To digress a bit from LibGuides ...
The biggest problem with accessibility is not technical: it's cultural.
Producing HTML that meets basic accessibility tests is not all THAT
difficult. The harder part is setting up a culture where everyone --
everyone! -- who writes content for the web is trained on how to do it
accessibly. A content editor who is clueless about accessibility can
very easily screw up their pages without even knowing they're doing so.
The same applies to developers. Once while reviewing a library site's
code, I came across a chunk of HTML that looked like this (roughly):
I don't know why this was here? It's invisible! Disabling.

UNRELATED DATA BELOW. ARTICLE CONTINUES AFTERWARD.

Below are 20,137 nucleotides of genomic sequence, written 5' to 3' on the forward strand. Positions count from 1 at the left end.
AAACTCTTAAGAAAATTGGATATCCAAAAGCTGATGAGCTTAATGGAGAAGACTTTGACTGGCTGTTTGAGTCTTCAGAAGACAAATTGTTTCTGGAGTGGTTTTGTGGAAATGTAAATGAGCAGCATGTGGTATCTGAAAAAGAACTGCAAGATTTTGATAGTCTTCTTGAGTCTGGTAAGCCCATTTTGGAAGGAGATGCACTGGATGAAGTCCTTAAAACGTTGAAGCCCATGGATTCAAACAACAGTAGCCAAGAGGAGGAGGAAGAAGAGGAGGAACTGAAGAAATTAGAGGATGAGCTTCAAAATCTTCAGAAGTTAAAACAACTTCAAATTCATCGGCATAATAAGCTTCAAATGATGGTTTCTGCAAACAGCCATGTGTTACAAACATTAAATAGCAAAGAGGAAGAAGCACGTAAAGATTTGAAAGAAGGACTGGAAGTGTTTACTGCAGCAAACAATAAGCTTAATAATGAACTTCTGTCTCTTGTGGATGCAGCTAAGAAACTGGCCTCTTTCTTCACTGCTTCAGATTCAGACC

<a href="#top" class="hidden">Return to top</a>
An earlier developer had put that in to assist screen reader users in
getting back to the top of the page if they wanted. The "hidden" class
was a correctly written class for hiding content while leaving it
available for screen reader users. But the next person to fill that job
wasn't trained on WHY and took it out again.
If you really want to commit to accessibility, it needs to be a
criterion in the job description for your developers, and there needs to
be a training process in place for anyone who produces content for your
site. Probably with refreshers at intervals.